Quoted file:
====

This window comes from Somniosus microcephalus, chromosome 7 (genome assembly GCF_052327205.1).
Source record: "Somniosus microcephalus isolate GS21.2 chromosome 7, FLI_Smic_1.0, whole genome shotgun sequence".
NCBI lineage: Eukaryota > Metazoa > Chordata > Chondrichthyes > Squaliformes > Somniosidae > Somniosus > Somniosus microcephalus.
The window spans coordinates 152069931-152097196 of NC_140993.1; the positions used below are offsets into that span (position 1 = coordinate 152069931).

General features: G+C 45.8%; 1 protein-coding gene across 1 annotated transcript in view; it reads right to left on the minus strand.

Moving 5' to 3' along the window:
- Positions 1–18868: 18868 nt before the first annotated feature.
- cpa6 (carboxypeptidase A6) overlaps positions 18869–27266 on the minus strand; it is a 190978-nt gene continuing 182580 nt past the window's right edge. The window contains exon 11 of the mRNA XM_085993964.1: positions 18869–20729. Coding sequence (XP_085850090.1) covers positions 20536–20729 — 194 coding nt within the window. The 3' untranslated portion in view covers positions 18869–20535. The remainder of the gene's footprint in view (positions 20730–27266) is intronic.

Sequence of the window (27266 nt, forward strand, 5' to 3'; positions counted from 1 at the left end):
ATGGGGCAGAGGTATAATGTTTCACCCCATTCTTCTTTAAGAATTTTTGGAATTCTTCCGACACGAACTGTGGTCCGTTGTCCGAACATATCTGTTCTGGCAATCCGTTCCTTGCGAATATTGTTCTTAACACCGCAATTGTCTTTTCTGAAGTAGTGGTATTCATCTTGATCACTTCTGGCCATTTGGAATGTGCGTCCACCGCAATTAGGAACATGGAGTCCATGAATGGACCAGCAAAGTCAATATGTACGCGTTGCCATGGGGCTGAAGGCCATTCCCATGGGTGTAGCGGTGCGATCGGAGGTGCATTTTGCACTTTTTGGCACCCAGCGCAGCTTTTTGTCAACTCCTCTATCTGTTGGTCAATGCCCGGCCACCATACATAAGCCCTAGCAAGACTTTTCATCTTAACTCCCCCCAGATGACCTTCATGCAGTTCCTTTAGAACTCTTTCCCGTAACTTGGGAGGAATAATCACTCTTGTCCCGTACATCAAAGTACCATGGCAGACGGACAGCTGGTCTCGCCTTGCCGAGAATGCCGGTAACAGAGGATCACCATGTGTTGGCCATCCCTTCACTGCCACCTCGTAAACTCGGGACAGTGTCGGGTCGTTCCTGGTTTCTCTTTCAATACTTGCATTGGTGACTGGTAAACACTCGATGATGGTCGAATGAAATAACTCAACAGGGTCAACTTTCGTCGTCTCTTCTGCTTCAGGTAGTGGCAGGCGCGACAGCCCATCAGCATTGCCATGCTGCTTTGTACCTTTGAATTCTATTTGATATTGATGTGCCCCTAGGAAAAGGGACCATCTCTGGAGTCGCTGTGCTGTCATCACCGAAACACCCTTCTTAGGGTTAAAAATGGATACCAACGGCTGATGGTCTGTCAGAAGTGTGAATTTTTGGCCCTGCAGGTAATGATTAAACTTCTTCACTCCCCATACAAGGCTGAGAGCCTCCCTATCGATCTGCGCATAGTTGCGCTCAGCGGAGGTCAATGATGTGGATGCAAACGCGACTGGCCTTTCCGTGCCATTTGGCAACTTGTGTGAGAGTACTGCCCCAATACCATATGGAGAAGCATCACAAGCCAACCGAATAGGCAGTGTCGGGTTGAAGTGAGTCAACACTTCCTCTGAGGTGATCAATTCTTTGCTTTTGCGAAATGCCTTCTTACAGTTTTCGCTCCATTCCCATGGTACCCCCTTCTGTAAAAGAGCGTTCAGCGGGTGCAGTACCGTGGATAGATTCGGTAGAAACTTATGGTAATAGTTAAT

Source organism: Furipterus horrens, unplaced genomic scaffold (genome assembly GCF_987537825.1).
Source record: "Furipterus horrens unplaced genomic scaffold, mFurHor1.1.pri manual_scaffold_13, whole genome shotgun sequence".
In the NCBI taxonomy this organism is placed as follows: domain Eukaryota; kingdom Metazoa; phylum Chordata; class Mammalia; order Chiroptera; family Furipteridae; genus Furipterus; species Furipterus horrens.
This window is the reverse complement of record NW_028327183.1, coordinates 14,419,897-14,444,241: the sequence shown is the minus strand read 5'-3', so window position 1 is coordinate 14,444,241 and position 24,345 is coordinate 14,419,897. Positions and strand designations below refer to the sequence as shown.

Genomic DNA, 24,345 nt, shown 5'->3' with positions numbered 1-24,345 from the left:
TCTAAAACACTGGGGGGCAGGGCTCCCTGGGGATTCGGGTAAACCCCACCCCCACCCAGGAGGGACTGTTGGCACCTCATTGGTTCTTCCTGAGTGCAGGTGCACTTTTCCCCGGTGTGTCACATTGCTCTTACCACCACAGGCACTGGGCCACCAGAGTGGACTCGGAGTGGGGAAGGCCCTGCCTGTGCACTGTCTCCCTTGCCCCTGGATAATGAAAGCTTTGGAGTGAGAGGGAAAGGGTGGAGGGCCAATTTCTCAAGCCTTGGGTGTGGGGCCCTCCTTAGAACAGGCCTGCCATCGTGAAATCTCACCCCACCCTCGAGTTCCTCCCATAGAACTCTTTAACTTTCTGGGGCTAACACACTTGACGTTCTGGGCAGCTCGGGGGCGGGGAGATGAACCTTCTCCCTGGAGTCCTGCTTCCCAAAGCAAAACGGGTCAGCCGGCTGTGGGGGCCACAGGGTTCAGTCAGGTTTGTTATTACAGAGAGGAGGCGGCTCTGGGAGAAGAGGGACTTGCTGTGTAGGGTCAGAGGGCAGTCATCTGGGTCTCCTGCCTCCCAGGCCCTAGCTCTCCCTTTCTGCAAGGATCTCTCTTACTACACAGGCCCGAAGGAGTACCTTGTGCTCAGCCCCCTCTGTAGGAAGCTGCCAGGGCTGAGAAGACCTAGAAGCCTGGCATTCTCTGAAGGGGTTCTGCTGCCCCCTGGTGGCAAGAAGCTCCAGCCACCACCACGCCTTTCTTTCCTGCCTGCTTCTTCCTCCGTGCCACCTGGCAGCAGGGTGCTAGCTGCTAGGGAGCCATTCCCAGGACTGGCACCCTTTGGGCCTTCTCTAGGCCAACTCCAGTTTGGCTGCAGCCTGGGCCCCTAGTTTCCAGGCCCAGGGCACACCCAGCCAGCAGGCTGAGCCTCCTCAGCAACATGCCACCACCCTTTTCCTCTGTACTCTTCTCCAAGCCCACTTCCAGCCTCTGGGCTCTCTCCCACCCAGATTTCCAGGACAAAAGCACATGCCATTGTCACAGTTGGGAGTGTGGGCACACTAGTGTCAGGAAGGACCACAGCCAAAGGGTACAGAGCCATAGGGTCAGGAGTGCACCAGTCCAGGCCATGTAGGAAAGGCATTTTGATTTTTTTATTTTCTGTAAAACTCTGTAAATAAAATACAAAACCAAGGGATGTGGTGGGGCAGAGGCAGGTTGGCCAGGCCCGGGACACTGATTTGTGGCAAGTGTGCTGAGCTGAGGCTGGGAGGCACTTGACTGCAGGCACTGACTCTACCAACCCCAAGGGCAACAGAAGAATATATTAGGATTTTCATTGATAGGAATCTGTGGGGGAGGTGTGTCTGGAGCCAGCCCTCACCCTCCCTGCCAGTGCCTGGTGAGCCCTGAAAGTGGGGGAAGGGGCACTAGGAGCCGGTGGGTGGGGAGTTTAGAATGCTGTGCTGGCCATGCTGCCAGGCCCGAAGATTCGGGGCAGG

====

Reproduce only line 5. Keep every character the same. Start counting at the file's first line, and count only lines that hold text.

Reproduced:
General features: G+C 45.8%; 1 protein-coding gene across 1 annotated transcript in view; it reads right to left on the minus strand.